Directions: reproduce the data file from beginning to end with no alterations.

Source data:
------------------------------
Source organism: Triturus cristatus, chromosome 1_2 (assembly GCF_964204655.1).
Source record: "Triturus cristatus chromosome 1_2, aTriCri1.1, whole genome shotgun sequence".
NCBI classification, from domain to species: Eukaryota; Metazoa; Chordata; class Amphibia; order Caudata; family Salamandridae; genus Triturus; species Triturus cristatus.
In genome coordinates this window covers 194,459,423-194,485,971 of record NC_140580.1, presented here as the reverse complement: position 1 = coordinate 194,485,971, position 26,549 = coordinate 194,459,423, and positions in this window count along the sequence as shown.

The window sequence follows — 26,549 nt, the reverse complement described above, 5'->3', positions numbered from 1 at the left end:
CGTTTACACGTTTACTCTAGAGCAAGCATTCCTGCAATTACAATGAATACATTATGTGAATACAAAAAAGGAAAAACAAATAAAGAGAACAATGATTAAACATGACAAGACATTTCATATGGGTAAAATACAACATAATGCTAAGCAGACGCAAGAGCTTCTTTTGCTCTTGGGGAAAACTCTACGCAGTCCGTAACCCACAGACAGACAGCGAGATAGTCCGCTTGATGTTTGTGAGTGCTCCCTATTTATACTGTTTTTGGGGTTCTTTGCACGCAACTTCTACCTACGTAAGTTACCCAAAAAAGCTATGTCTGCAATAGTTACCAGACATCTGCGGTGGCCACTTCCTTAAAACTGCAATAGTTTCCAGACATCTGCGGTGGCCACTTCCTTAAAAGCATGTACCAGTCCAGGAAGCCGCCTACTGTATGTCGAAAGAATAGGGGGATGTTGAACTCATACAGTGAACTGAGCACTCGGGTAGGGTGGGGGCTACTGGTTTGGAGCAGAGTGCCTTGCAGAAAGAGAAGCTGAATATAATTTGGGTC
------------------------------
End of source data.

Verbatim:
Source organism: Triturus cristatus, chromosome 1_2 (assembly GCF_964204655.1).
Source record: "Triturus cristatus chromosome 1_2, aTriCri1.1, whole genome shotgun sequence".
NCBI classification, from domain to species: Eukaryota; Metazoa; Chordata; class Amphibia; order Caudata; family Salamandridae; genus Triturus; species Triturus cristatus.
In genome coordinates this window covers 194,459,423-194,485,971 of record NC_140580.1, presented here as the reverse complement: position 1 = coordinate 194,485,971, position 26,549 = coordinate 194,459,423, and positions in this window count along the sequence as shown.

The window sequence follows — 26,549 nt, the reverse complement described above, 5'->3', positions numbered from 1 at the left end:
CGTTTACACGTTTACTCTAGAGCAAGCATTCCTGCAATTACAATGAATACATTATGTGAATACAAAAAAGGAAAAACAAATAAAGAGAACAATGATTAAACATGACAAGACATTTCATATGGGTAAAATACAACATAATGCTAAGCAGACGCAAGAGCTTCTTTTGCTCTTGGGGAAAACTCTACGCAGTCCGTAACCCACAGACAGACAGCGAGATAGTCCGCTTGATGTTTGTGAGTGCTCCCTATTTATACTGTTTTTGGGGTTCTTTGCACGCAACTTCTACCTACGTAAGTTACCCAAAAAAGCTATGTCTGCAATAGTTACCAGACATCTGCGGTGGCCACTTCCTTAAAACTGCAATAGTTTCCAGACATCTGCGGTGGCCACTTCCTTAAAAGCATGTACCAGTCCAGGAAGCCGCCTACTGTATGTCGAAAGAATAGGGGGATGTTGAACTCATACAGTGAACTGAGCACTCGGGTAGGGTGGGGGCTACTGGTTTGGAGCAGAGTGCCTTGCAGAAAGAGAAGCTGAATATAATTTGGGTC